Discussing health care reform in this document also reflects the fact that this initiative has considerable financial implications for Massachusetts. Even with success in realigning some state investments from funding sporadic uncompensated care to providing subsidized health insurance, health care reform has clearly required new financial commitments on the part of state government. The fiscal year 2009 budget reflects both the Administration's continuing commitment to the success of health care reform and also the growing public costs of this ambitious endeavor.

Progress to Date

In April of 2006, Massachusetts enacted groundbreaking health care reform legislation aimed at making affordable health coverage available to nearly every citizen of the Commonwealth. Since health care reform was signed into law, a broad array of stakeholders - including providers, insurers, businesses, advocacy and community organizations and government agencies - have worked together to implement this historic legislation. As a result of these efforts, in less than two years, it is estimated that over 300,000 previously uninsured residents have gained access to health coverage and care.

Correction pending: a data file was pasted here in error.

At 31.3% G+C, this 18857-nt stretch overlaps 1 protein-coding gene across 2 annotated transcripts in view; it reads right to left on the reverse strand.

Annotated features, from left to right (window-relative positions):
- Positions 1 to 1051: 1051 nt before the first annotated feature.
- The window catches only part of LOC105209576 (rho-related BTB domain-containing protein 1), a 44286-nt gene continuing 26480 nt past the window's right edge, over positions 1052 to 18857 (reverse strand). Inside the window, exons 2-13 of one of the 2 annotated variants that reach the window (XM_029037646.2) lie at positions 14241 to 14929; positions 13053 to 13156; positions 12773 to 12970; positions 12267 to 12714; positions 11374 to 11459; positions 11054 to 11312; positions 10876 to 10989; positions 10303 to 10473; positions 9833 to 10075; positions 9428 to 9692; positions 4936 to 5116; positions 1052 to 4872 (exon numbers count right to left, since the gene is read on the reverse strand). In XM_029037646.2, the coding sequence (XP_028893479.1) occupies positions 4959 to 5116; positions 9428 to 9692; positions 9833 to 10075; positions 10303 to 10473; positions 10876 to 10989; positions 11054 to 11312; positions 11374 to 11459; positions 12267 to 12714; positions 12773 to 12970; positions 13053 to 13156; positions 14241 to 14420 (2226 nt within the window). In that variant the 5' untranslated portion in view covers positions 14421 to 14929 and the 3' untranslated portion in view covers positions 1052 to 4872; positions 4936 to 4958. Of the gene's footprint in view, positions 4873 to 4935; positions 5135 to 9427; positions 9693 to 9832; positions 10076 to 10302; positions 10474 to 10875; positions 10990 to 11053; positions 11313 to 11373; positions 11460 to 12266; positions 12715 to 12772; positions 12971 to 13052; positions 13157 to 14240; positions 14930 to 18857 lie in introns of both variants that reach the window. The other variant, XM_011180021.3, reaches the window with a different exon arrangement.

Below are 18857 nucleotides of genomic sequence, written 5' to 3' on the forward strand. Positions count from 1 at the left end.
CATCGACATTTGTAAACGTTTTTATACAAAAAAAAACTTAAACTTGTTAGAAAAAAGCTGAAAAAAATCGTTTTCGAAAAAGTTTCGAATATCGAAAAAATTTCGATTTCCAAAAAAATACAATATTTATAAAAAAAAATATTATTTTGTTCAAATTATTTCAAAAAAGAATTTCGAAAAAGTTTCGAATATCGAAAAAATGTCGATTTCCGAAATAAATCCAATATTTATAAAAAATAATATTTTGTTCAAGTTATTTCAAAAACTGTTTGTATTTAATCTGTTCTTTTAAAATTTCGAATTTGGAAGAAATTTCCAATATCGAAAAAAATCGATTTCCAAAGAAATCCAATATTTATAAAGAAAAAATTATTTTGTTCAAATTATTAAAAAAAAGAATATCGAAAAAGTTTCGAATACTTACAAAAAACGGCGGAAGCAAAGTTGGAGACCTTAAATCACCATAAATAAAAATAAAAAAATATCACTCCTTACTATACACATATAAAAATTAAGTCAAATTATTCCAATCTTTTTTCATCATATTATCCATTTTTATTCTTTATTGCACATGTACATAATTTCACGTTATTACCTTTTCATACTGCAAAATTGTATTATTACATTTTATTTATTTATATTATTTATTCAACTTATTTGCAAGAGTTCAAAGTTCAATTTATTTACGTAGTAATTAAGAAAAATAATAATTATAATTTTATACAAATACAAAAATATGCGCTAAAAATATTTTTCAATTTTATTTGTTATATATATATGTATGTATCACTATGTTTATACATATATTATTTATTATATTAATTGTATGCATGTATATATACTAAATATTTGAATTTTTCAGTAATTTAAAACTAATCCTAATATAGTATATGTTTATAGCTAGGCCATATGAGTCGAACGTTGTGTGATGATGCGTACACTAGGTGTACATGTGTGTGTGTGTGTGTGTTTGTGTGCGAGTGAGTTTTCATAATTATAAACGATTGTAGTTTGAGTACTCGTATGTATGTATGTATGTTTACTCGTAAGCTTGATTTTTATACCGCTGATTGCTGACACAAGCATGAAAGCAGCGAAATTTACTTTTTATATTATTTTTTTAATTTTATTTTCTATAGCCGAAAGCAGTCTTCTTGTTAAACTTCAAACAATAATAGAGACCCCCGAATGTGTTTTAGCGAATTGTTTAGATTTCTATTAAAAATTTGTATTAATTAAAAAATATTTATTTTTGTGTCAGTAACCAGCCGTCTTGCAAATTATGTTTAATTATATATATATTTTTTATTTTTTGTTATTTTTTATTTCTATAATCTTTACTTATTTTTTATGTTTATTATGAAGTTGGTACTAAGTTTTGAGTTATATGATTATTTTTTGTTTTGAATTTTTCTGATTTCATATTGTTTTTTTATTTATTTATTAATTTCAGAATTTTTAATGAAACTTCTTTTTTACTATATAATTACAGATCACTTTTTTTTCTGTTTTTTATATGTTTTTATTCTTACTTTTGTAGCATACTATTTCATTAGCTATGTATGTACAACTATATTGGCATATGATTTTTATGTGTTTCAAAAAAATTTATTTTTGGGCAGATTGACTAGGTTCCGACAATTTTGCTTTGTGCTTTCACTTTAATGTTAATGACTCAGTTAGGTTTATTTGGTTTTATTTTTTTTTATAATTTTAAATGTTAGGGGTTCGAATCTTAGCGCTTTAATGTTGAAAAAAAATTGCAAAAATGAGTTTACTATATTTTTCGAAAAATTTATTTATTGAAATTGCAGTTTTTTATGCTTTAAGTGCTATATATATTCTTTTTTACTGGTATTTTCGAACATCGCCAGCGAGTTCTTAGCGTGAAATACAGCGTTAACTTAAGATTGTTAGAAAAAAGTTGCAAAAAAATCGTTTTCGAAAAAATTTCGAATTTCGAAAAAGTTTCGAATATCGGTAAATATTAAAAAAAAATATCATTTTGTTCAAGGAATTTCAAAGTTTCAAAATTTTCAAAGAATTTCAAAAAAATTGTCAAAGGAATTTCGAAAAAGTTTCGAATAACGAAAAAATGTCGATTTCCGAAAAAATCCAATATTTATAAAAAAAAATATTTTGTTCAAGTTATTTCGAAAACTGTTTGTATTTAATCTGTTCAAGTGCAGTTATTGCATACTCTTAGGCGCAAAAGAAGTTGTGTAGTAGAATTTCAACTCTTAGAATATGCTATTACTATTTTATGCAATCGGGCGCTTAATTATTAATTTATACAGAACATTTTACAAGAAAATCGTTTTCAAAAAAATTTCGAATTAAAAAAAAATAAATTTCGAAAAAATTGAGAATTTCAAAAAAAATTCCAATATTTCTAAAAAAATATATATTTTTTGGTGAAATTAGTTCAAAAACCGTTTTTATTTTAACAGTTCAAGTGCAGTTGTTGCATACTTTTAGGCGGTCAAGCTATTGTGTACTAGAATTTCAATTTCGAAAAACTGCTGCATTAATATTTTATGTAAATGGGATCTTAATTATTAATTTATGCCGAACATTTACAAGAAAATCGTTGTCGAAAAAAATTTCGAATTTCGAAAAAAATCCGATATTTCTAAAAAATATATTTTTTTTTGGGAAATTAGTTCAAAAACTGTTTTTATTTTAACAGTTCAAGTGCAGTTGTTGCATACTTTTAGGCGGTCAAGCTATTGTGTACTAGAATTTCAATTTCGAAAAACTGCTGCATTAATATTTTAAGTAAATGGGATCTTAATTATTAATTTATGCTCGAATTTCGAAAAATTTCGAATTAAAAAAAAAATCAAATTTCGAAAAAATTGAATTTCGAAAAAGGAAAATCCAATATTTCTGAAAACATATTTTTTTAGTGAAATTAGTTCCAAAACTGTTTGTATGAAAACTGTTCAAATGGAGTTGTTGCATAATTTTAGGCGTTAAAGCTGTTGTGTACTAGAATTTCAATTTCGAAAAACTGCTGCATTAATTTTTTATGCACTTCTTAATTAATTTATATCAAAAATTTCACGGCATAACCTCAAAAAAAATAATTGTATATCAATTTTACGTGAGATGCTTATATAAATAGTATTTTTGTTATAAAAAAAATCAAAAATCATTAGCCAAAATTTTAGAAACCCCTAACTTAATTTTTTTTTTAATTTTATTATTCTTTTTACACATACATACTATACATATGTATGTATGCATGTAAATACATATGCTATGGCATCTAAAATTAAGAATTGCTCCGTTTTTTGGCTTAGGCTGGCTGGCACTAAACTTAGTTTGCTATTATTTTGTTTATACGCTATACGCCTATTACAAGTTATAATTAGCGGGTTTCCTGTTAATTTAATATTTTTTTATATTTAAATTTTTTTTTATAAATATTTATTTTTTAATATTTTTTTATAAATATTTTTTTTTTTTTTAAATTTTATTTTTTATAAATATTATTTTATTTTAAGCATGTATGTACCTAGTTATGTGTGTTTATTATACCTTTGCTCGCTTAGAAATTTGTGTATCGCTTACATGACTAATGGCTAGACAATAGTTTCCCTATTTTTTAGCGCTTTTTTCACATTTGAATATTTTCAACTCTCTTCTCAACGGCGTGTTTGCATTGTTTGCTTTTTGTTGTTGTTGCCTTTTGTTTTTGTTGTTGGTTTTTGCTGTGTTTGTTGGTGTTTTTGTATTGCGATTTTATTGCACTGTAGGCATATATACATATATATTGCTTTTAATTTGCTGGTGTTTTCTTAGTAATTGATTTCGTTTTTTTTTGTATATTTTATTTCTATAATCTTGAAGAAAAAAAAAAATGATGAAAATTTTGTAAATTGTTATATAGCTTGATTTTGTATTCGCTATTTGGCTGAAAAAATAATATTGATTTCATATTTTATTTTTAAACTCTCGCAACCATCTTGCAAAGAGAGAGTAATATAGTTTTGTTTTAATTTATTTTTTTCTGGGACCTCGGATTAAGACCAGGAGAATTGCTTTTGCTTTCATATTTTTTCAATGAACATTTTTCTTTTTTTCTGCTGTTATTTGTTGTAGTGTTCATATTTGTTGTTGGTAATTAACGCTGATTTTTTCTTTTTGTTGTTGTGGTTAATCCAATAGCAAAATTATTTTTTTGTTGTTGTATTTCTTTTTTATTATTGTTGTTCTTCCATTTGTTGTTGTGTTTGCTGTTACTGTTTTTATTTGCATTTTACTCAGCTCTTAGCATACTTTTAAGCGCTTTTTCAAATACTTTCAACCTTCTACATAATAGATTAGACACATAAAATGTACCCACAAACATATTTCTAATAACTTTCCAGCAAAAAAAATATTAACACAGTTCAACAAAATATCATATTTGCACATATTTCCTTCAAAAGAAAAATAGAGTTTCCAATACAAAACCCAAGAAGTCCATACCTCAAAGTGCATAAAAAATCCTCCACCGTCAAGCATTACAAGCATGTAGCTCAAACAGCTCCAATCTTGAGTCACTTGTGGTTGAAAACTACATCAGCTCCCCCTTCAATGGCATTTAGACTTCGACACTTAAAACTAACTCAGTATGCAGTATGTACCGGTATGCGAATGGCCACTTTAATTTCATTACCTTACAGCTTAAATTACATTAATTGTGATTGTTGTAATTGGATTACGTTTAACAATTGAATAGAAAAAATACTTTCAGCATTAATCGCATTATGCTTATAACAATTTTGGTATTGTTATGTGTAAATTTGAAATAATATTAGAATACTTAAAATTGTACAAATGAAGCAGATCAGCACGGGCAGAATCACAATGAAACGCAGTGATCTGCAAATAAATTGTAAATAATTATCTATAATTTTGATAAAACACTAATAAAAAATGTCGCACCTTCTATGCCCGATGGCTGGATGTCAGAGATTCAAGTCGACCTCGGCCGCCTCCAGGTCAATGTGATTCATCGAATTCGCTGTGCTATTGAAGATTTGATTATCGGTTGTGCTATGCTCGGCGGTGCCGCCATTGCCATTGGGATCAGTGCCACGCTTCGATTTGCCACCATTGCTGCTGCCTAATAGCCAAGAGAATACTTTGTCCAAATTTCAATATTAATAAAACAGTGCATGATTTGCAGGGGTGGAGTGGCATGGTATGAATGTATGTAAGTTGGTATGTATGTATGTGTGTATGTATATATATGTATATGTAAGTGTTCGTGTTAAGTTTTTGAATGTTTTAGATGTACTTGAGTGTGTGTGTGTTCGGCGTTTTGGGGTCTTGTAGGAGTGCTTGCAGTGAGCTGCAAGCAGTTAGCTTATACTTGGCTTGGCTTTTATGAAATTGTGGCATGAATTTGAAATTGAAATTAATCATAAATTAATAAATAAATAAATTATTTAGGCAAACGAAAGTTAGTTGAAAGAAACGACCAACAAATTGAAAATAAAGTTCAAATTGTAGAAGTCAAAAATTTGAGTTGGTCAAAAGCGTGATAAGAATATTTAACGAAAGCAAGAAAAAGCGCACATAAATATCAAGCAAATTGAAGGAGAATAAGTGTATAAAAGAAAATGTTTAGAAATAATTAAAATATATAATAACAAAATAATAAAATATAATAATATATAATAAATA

Health care reform included many strategies to expand coverage and access to care for the uninsured, including expanding eligibility for health insurance through our state's subsidized MassHealth program and restoring MassHealth coverage for benefits that had previously been scaled back. The MassHealth program has taken significant steps to enroll residents who are eligible for coverage, including nearly 24,000 children (for whom income eligibility was expanded under health reform).